To fully understand how comedians relieve their own pain when they bring laughter and joy to others one simply needs to learn about what neuroscientists call “mirror neurons.” We all like to think we have free will to act as we wish, but other people’s actions have a significant influence on our thoughts and behaviors. Studies involving macaque monkeys led researchers to the discovery that just watching another person move will cause activity in the regions of your brain that would be activated if you were the one moving. This activation was found in neurons in the prefrontal cortex that were activated when a monkey watched another monkey reach for and break a nut. Researchers referred to these neurons as “mirror” neurons for their seemingly reflective qualities. If you watch a runner jogging down a street, the same area of your motor cortex that would become active if you were the one running will activate. If you observe that runner tripping over a curb and falling forward, your heart rate will increase and your own arm muscles will unconsciously flex as though you are the one trying to recover from the fall. In this way, the runner has affected you and altered certain aspects of your brain functioning.
The physical separation between people is bridged by a perceptual “oneness” created by mirror neurons. Comedians who induce laughter in an audience create a kind of positive feedback loop that transfers the pleasurable aspects of laughter back to them via the invisible bridge created by mirror neurons. Using the example of the runner tripping on the curb, imagine that you could control his body using just your mental will such that he was immediately up on his toes and running effortlessly again instead of in the process of crashing down to the sidewalk. If you intensely visualize actually getting the runner back up and on track, you will notice a physical jolt or lift within yourself. Those are your mirror neurons at work and that is a micro-example of what comedians experience when they draw laughs onstage.
The comedian’s sensitivity to their own pain makes them especially sensitive to the pain of others; and the relief of that pain in others helps to relieve their own pain. In this way, bringing their audience joy literally brings them joy. However, the relief of pain and the amplification of joy are not the only purposes or ends of comedians. Their craft also fits well into Matthew Arnold’s definition of art as a discipline offering criticism of life. Comedians induce us to critically examine injustices, hypocrisies and all that is pompous, overrated and morally questionable. While much of society spends its time laughing at the oddities of outsiders and those who are “different,” comedians, as outsiders themselves, frequently direct their humor at the insiders: often those who have abused or been corrupted by their power. Comedians, therefore, also serve a somewhat noble role in society by drawing the public’s attention to those who have become arrogant or hypocritical, and discouraging us from engaging in behaviors that contribute to making one the butt of jokes. The Anthony Weiner scandal and resulting whirlwind of wiener jokes is one example that comes to mind. John Dryden expressed this concept when he said: “The true end of satire is the amendment of vices.”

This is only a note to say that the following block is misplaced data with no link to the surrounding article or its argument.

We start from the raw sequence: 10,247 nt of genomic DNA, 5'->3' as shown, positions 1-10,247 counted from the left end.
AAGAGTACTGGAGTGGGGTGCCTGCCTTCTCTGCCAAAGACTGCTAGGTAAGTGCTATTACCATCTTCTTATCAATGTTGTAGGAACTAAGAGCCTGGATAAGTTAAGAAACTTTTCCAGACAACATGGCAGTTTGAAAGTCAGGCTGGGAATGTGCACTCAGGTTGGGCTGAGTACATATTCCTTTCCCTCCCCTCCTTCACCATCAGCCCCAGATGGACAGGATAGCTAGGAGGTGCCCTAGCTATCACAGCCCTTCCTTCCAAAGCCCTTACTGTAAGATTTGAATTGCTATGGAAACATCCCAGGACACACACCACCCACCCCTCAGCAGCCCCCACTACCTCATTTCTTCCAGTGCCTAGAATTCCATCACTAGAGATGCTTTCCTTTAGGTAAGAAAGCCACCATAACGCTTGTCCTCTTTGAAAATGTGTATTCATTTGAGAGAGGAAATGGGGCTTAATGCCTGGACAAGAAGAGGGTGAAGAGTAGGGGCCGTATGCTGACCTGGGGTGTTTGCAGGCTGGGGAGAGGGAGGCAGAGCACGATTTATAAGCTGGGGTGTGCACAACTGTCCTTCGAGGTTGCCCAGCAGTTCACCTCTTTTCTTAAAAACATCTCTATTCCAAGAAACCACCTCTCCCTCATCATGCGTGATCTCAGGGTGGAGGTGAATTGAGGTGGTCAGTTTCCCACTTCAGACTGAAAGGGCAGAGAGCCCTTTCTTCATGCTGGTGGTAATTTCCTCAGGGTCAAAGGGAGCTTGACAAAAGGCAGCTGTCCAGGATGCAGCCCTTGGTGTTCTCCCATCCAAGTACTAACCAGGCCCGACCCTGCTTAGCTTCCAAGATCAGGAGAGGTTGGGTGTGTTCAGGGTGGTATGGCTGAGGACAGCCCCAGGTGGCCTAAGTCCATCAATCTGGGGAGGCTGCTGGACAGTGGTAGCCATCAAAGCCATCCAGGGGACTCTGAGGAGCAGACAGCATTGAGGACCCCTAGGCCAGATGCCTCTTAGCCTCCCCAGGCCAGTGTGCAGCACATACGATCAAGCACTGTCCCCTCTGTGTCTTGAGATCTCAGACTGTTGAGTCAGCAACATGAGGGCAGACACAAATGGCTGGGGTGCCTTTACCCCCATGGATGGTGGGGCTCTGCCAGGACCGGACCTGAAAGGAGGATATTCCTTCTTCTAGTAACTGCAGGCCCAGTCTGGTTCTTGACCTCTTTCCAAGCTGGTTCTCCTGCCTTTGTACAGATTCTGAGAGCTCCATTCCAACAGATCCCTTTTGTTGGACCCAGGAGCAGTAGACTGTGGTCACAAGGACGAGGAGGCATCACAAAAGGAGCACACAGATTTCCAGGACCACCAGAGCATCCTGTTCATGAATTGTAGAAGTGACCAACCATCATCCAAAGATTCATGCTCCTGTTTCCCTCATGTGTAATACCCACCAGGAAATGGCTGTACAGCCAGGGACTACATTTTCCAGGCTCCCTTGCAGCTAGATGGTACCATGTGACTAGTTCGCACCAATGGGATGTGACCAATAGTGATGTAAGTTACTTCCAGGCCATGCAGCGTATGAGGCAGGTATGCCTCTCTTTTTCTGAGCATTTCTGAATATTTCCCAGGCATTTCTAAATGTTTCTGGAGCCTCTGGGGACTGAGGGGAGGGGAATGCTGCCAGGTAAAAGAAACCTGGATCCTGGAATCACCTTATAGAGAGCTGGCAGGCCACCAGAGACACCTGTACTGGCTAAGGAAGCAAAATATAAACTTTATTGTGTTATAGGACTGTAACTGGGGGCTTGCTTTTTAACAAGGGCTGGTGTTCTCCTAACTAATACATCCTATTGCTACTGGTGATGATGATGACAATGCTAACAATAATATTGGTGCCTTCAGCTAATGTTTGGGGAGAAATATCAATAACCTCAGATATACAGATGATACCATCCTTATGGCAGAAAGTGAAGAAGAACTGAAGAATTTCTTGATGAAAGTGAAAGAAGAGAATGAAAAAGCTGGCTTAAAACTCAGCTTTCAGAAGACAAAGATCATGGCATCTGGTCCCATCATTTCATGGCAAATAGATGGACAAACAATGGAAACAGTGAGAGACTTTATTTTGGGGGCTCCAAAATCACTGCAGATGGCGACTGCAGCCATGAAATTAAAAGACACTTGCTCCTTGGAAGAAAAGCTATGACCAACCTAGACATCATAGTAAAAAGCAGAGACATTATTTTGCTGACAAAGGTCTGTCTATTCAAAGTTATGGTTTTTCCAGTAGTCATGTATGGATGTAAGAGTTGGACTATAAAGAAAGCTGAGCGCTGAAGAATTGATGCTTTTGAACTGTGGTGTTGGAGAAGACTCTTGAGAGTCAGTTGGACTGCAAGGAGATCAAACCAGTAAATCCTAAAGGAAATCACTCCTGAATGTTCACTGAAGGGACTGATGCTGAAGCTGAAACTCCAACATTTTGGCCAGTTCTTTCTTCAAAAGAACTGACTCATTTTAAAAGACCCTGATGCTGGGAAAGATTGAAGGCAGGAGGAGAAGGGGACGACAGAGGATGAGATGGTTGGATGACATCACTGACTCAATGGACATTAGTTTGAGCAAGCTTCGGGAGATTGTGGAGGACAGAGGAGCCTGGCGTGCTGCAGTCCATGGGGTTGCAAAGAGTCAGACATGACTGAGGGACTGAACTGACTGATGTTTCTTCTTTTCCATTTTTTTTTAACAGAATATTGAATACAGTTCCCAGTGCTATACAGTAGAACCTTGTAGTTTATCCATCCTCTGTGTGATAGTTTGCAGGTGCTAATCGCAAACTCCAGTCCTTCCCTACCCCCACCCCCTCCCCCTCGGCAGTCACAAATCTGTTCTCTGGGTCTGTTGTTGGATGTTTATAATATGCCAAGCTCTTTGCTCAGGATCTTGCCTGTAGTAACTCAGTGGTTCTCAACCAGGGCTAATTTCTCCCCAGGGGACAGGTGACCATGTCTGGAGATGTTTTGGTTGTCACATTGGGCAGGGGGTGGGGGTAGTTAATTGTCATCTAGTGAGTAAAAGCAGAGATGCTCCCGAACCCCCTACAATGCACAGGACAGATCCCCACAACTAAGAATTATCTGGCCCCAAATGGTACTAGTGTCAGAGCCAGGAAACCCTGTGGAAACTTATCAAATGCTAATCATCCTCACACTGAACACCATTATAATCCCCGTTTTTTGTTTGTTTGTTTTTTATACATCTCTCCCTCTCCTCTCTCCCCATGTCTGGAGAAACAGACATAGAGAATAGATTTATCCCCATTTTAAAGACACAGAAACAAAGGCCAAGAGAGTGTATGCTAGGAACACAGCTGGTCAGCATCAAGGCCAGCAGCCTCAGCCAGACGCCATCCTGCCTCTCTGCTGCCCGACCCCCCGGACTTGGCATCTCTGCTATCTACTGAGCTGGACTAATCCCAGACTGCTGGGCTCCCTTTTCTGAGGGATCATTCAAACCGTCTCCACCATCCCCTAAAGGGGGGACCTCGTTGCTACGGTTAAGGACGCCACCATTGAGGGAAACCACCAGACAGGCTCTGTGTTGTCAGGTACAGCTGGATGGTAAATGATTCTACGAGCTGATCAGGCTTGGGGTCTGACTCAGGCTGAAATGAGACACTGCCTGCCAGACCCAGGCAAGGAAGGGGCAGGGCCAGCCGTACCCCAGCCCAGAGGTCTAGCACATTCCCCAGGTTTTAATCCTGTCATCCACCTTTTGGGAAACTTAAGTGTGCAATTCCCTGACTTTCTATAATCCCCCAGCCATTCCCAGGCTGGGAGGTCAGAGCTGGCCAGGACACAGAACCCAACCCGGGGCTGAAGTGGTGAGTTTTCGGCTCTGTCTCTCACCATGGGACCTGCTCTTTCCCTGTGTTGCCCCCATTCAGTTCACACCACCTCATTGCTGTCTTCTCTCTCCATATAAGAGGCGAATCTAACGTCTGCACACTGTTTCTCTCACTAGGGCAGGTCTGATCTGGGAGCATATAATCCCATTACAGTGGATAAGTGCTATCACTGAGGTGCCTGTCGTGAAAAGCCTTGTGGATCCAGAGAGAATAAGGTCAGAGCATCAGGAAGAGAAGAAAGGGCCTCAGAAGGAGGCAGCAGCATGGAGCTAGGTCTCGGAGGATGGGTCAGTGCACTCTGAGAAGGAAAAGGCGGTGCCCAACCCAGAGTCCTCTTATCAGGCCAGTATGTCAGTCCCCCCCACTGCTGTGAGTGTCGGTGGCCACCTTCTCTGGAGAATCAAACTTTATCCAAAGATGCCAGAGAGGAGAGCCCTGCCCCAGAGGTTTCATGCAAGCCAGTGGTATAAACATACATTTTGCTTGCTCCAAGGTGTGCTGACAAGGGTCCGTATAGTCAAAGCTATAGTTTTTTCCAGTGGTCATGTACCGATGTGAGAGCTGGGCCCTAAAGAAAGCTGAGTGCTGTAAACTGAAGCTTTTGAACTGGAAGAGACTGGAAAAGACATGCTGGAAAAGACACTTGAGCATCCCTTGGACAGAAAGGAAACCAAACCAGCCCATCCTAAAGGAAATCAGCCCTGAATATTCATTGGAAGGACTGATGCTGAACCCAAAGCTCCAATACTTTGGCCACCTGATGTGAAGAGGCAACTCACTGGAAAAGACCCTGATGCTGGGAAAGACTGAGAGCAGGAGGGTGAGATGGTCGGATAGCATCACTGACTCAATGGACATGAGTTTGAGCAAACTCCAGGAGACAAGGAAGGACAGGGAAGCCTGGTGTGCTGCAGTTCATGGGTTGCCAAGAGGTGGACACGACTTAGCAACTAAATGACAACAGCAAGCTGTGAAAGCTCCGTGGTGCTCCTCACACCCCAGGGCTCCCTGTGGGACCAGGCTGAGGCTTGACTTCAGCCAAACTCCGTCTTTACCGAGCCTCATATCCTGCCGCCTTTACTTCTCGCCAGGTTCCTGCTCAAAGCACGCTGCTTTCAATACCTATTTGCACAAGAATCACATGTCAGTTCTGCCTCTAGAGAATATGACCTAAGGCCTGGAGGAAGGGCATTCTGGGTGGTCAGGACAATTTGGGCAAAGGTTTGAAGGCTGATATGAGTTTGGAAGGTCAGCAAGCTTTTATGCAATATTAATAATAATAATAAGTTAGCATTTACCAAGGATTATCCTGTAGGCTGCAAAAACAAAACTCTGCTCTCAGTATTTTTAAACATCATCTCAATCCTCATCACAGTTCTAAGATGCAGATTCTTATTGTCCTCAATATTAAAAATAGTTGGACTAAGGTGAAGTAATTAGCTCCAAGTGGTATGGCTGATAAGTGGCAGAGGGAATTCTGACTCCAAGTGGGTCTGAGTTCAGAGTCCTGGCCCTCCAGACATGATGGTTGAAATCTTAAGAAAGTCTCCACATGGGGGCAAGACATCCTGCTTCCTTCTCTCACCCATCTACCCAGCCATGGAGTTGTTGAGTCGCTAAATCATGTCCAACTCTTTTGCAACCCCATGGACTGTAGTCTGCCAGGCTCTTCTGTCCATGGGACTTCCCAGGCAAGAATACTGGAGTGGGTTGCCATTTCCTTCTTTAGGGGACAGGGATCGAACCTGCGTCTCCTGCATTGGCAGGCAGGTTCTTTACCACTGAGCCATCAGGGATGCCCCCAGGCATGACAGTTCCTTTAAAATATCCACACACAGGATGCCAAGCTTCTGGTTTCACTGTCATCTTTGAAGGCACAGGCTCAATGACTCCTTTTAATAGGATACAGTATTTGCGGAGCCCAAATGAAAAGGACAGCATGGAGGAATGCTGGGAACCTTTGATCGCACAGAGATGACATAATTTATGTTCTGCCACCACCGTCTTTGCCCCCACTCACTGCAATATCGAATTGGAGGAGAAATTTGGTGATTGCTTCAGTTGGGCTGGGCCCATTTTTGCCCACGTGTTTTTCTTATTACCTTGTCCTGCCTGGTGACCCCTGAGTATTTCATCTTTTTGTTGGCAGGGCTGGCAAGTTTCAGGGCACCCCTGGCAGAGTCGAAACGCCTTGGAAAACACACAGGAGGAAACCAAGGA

As the most prolific creators and sources of humor, comedians are not afraid to talk about the fears and concerns that most of us try hard to conceal or deny. By not only bringing them into the open but also laughing at and minimizing them, the comedian puts himself and his audience in control and the concealed fears dissipate in the shared light of day. Eighteenth-century German scientist and satirist Georg C. Lichtenberg said: “The more you know humor, the more you become demanding in fineness.” Those who induce us to laugh contribute to the development of our better selves, and we should not underestimate their influence or importance.
We have all heard of the “Way of the Warrior” and the “Way of the Buddha,” and we live the “Way of the Professional,” the “Way of the Academic,” the “Way of the Spouse,” the “Way of the Parent,” etc. But for those looking for a more uplifting path to a happier, healthier life, the “Way of the Comedian” could be the way to go.
Nichole Force is a doctoral student in Psychology and a member of Mensa, the high-IQ society. She has a Master’s degree in Counseling Psychology from Loyola Marymount University and believes laughter is the best medicine. Nichole studied improvisational comedy at the world famous Groundlings Theatre in Los Angeles, sketch comedy at the ACME Comedy Theatre in Hollywood, and is a Los Angeles-based freelance writer. She is the author of Humor’s Hidden Power: Weapon, Shield and Psychological Salve